Decline of The Empire: Wikileaks hounded?

Here's a statement on the vilification of Wikileaks from Reporters Without Borders that one might have liked to have seen -- might once upon a time reasonably have expected to see -- on the editorial page of the New York Times or in a statement from the news networks:
Reporters Without Borders condemns the blocking, cyber-attacks and political pressure being directed at, the website dedicated to the US diplomatic cables. The organization is also concerned by some of the extreme comments made by American authorities concerning WikiLeaks and its founder Julian Assange.

Earlier this week, after the publishing several hundred of the 250.000 cables it says it has in its possession, WikiLeaks had to move its site from its servers in Sweden to servers in the United States controlled by online retailer Amazon. Amazon quickly came under pressure to stop hosting WikiLeaks from the Senate Committee on Homeland Security and its chairman, Sen. Joe Lieberman, in particular.

After being ousted from Amazon, WikiLeaks found a refuge for part of its content with the French Internet company OVH. But French digital economy minister Eric Besson today said the French government was looking at ways to ban hosting of the site. WikiLeaks was also recently dropped by its domain name provider EveryDNS. Meanwhile, several countries well known for for their disregard of freedom of expression and information, including Thailand and China, have blocked access to

This is the first time we have seen an attempt at the international community level to censor a website dedicated to the principle of transparency. We are shocked to find countries such as France and the United States suddenly bringing their policies on freedom of expression into line with those of China. We point out that in France and the United States, it is up to the courts, not politicians, to decide whether or not a website should be closed.

Meanwhile, two Republican senators, John Ensign and Scott Brown, and an independent Lieberman, have introduced a bill that would make it illegal to publish the names of U.S. military and intelligence agency informants. This could facilitate future prosecutions against WikiLeaks and its founder. But a criminal investigation is already under way and many U.S. politicians are calling vociferously for Assange’s arrest.

Reporters Without Borders can only condemn this determination to hound Assange and reiterates its conviction that WikiLeaks has a right under the U.S. Constitution’s First Amendment to publish these documents and is even playing a useful role by making them available to journalists and the greater public.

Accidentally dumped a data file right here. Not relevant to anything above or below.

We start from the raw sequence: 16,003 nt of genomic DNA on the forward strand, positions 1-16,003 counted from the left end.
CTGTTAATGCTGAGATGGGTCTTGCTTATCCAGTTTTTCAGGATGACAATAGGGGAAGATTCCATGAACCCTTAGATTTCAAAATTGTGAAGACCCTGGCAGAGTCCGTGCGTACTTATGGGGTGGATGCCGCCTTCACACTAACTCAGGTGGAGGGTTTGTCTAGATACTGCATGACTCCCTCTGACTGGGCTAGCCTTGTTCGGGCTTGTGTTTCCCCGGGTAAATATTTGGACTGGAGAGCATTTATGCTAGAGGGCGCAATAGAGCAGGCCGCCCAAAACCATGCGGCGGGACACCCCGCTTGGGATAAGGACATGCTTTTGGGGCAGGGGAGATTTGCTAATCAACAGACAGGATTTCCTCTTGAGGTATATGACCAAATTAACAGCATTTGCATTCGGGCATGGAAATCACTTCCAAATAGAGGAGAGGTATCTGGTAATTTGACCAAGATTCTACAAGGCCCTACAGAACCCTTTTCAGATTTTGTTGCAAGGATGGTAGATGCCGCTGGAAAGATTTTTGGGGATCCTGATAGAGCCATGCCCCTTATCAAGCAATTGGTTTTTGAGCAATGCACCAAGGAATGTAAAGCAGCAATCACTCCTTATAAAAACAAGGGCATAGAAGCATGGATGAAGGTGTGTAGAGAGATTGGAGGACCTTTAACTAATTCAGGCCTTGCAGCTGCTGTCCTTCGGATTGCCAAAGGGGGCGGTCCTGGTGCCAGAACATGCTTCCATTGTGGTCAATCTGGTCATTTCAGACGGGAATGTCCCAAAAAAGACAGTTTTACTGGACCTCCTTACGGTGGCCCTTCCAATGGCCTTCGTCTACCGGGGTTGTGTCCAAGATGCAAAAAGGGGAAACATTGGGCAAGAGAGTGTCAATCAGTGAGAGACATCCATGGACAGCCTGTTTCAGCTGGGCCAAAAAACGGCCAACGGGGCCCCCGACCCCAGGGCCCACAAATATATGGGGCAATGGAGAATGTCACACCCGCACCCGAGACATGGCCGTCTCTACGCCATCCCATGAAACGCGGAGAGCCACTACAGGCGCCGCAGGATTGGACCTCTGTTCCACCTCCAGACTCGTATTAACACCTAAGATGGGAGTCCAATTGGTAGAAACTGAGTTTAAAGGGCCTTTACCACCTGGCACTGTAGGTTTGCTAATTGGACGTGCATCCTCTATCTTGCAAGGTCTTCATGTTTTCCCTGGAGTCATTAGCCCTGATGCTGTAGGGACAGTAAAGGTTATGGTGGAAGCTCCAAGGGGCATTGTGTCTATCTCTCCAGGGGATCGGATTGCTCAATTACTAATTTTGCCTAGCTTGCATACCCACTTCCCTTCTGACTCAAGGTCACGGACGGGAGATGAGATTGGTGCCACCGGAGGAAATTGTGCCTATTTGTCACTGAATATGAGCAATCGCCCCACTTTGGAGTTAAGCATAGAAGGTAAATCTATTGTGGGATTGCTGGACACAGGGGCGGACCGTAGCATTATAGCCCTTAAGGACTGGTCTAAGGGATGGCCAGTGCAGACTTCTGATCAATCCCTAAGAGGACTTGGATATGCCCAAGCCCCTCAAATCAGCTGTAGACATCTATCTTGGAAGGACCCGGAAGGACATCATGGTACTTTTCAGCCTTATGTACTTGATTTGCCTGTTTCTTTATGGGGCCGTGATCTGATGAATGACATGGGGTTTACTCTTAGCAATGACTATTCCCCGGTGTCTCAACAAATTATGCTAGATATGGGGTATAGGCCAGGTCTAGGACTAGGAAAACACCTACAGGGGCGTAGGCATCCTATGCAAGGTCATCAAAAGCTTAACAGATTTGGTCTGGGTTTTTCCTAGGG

We stress that any restriction on the freedom to disseminate this body of documents will affect the entire press, which has given detailed coverage to the information made available by WikiLeaks, with five leading international newspapers actively cooperating in preparing it for publication.

Reporters Without Borders would also like to stress that it has always defended online freedom and the principle of “Net neutrality,” according to which Internet Service Providers and hosting companies should play no role in choosing the content that is placed online.
For other aspects of the Wikileaks story:
Full coverage of The US embassy cables on the site;
BBC News' Wikileaks revelations;
WikiLeaked: Inside the State Department's Secret CablesCredit MacLeod Cartoons at Foreign Policy's blog;
Wiki Leaks on Democracy Now!;
One Analyst, So Many Documents: How could Bradley Manning alone have leaked so much classified material? by Marc Ambinder;
US embassy cables: The job of the media is not to protect the powerful from embarrassment by Simon Jenkins;
The Shameful Attacks on Julian Assange by David Samuels;
Wikileaks Evolves by Raffi Khatchadourian;
WikiLeaks reveals more than just government secrets, The moral standards of WikiLeaks critics and other Salon posts by Glenn Greenwald;
WikiLeaks vs. The Empire by Tom Hayden;
Hillary Clinton Gets Wiki-Served by Robert Scheer;
The (Not So) Secret (Anymore) US War in Pakistan by Jeremy Scahill;
Greg Mitchell's Blogging the Wikileaks;
WL Central: An unofficial WikiLeaks information resource.

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